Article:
There are 2 different types of light that can emanate from a diamond.  One is called brightness and the other fire. The brightness is the return of white light to the human eye, the fire is the return of colored light to the human eye.  These are not subjective terms, but can be scientifically defined and examined.

The movement of both white and colored light within the diamond as it is moved before the observer is properly called scintillation.  A diamond needs to have good brightness and fire before it can have good scintillation.

We are going to examine cut proportions in detail, but before I can do that, I need to explain to you what a diamond with good light return will look like, so that you can form your own critical judgement. Both AGS and GIA use these elements of light return as factors (which they call 'metrics) to determine their cut grades. Else, you may end up with a diamond that looks good only at the store, but not anywhere else.

How topics on proportions are organised

Although cut proportions is a simple concept, you will soon find that understanding it fully can be a challenge. There are many topics on proportions, which I shall try to organise in a logical manner, so that readers can better appreciate the subject.

Elements of Light Return

Since the main objective of good proportions is to get good light return (the other being structural integrity), we have to understand what exactly is good light return. So, over the next few pages, we will explain the elements of good light return in detail. The 3 elements of good light return are:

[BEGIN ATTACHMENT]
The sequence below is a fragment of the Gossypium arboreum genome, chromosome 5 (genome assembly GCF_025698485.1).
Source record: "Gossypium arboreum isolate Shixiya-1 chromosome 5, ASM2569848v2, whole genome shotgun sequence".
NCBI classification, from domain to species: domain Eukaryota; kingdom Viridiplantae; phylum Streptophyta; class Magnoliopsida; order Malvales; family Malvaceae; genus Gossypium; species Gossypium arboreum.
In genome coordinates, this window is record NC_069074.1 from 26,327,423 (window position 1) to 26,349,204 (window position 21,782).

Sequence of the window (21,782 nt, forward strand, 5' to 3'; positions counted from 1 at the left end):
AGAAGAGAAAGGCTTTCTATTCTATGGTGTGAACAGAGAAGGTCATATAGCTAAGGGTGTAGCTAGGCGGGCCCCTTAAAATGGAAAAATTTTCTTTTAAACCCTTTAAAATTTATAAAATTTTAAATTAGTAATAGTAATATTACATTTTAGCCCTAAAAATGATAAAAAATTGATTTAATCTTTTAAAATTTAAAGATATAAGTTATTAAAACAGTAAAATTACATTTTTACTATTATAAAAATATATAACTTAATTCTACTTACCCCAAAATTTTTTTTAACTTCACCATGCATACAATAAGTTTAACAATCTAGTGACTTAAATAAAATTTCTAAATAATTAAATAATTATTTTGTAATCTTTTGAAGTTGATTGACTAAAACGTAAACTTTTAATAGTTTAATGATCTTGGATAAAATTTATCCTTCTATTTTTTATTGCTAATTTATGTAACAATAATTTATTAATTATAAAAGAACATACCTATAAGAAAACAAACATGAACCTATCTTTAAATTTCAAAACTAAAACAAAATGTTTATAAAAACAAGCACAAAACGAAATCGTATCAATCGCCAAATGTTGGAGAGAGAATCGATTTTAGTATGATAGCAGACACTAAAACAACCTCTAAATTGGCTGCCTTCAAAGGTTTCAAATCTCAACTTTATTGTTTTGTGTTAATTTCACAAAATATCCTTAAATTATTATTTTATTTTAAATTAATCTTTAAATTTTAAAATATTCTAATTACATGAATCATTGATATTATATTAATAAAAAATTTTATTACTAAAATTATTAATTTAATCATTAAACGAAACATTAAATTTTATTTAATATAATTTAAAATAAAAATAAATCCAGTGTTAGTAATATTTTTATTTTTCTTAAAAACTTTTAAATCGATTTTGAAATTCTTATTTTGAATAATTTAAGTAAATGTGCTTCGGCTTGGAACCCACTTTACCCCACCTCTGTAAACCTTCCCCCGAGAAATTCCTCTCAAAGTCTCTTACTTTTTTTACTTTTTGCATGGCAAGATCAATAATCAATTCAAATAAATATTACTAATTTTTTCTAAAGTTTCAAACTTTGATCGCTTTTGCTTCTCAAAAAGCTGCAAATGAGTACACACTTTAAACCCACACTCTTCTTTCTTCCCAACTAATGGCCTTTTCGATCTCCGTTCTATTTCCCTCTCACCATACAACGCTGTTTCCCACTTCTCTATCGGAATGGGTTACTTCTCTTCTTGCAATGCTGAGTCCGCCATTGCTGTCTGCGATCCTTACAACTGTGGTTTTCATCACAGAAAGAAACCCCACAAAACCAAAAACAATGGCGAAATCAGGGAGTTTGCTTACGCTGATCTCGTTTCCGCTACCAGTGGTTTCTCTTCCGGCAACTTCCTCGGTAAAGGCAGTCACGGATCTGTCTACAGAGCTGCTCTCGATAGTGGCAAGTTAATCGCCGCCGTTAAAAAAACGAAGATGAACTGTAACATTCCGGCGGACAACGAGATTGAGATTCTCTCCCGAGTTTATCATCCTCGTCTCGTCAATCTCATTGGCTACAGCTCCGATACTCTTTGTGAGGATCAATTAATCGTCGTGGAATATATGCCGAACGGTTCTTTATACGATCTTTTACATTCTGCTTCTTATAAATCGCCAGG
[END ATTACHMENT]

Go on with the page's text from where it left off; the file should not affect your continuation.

1. Brightness with good contrast
  2. Fire
  3. Scintillation

Optical Cut Analysis

Next, we will proceed to assess diamonds optically, using the lightscope. We will introduce this tool and explain how we can use it. When used correctly, the lightscope (or any other tools that employ reflector technology) is a useful tool for predicting the light return. We will explain how we can eliminate diamonds with poor light return using this tool. In fact, The Americal Gemology Society (AGS) uses a similar tool, which they call the ASET, to assess the cut grading of a diamond.

Measuring the Diamond's Facets

After that, will explain how the proportions of a diamond are measured and how these proportion measures affect light return. We will cover all the facets of a diamond that affect its light return, so that you will have a good idea how those measures you read about in diamond reports translate to light return.

What is Ideal Cut?

Finally, we will examine what various people consider as ideal cut diamonds. We will end off with what AGS and GIA considers as ideal and how good their assessments of cut grades are. We will also expose the limitations of these cut grading methodologies so that consumers can make a more informed buying decision by investigating the areas not adequately covered by AGS and GIA in their cut grading.

I am sure you will be able to pick out a winning diamond when you are through with my website.





Next: Elements of Light Return - Brightness & Contrast...